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Hawk Talk highlights: In defense of Sidney Rice

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Sidney Rice's 12 catches are fourth-most on the Seahawks behind two other receivers and Marshawn Lynch. (AP)

By Brady Henderson

Sidney Rice's less-than-stellar start to the season has been a point of contention among fans who are unhappy that the Seahawks' highest-paid active receiver isn't one of their most productive.

That only intensified after Sunday's win over Tennessee in which Rice lost a fumble and finished with two catches on four targets. While one of his grabs was an absolute doozy, it was the fifth time this year that Rice has been held to fewer than three receptions.

He has 12 in six games to rank fourth on the team. His production relative to his $8.5 million salary was a popular topic in the latest edition of "Hawk Talk" with Danny O'Neil on Tuesday.

Wes asked – perhaps sarcastically – if criticism of Rice's "utterly pathetic production" is forbidden among 710 ESPN Seattle hosts.

Danny O'Neil: (Kevin Calabro voice): Actually, uh, no. That is purely my prerogative as a show host. And also the reality that this isn't like baseball. Even if Sidney Rice were as overpaid as you state – which I think is exaggerated to the point of being utterly erroneous – that's just part of the conversation. Where would that money have been better spent two years ago coming out of the lockout? But go on thinking that I'm being censored, Wes.

Wes later suggested that Rice isn't "giving it his all" and questioned whether his health is a factor since he's not always listed on the injury report.

Danny O'Neil: It has NOTHING to do with effort. If you don't think he's giving his all, watch him run block. He is absolutely tenacious. Say what you want about Sidney Rice's production, he is a total, total pro and great teammate.

Cbrew said Seahawks quarterback Russell Wilson is unjustly criticized for not posting passing numbers that are unreasonable given Seattle's run-first offense.

Danny O'Neil: I agree with you, Cbrew. The more puzzling thing is the belief that Russell isn't as accurate as he was a year ago. And I'll admit, I've found myself saying, "Whoa, he missed that throw," and feeling like I'm saying it more this year. I'm just not sure about that.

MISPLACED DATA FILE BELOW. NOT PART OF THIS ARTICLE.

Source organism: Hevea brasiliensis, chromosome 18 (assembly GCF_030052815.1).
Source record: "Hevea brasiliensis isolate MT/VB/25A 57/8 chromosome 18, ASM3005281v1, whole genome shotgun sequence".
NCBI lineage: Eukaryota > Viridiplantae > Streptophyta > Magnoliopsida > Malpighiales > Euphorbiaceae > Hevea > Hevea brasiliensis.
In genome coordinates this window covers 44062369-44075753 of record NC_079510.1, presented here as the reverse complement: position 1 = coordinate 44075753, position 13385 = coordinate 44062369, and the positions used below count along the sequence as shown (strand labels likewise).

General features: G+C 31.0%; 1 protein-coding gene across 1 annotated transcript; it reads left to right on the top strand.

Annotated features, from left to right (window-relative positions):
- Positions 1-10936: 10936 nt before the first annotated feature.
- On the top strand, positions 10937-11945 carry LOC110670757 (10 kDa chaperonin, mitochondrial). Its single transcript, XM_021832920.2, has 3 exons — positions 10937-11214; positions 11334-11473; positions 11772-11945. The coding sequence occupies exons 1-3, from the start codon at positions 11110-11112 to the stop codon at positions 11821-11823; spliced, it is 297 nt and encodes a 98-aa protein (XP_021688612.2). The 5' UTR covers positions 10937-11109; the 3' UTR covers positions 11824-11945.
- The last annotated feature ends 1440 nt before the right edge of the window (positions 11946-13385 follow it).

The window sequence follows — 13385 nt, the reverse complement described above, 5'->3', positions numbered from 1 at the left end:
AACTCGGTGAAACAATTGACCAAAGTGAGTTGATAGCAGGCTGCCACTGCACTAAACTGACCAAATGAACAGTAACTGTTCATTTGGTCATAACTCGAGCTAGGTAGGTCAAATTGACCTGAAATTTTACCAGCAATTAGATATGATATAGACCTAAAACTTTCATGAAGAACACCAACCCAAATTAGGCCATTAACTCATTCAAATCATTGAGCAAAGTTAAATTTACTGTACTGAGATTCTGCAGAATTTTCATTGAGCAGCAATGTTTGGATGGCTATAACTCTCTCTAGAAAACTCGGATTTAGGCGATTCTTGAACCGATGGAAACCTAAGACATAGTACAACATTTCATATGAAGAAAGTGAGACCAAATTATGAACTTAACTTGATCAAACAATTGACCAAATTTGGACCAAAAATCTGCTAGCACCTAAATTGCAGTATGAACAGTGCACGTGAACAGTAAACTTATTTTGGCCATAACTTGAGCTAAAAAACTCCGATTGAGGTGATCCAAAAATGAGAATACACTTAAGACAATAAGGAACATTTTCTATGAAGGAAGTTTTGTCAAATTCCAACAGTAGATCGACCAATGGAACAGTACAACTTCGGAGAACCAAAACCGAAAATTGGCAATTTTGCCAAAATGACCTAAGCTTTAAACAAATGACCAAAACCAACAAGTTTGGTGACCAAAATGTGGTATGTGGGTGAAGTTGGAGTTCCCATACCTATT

james asked for thoughts about cornerback Brandon Browner's temporary benching Sunday.

Danny O'Neil: I think it shows that patience isn't infinite. It also shows that it's something that's fixable. That's important. Sometimes a guy is benched because he's too athletically limited. This was a case where Seattle wants to see him improve on technique and discipline. It means that his benching isn't inevitable, but it's not impossible, either.

Trevor asked whether Seattle will throw the ball more when wide receiver Percy Harvin comes off the Physically Unable to Perform list.

Danny O'Neil: I don't think it's the number of passes the team throws, but I think we will see them find ways to get him the ball. I also think that at least half of his touches will have him getting the ball within about 5 yards of the line of scrimmage.

Belfasthawk asked which Seahawk has been the most underrated this season.

Danny O'Neil:Good question. Not sure the answer because guys are getting a lot of credit. Maybe Earl Thomas. Do people realize that he's the best safety in the league by a long ways? Eric Berry is really talented in Kansas City, but he's playing in the box so much more.

Beastnoted that Berry is having a strong season.

Danny O'Neil: Yes, he is. No doubt. But he's not in space as much as Earl Thomas. I would argue that Earl Thomas is being asked to do more and having a bigger individual impact.

Brandon asked if Seahawks cornerback Richard Sherman would win the NFL's defensive player of the year award if he leads the league in interceptions.

Danny O'Neil: Awfully tough for cornerbacks to win the award. Defensive ends? You bet. You can measure the sacks. Safeties? Sure. They score touchdowns off their picks. But cornerbacks? Darrelle Revis didn't win it a couple of years ago when he was the best defender.

Gantiz asked if Colts backup quarterback Matt Hasselbeck is better than Carson Palmer, the Cardinals' starter.

Danny O'Neil:Right now? Yes. I think Matt Hasselbeck – currently – is a more capable starting quarterback. And Matt Hasselbeck is not starting. Make of that what you will.

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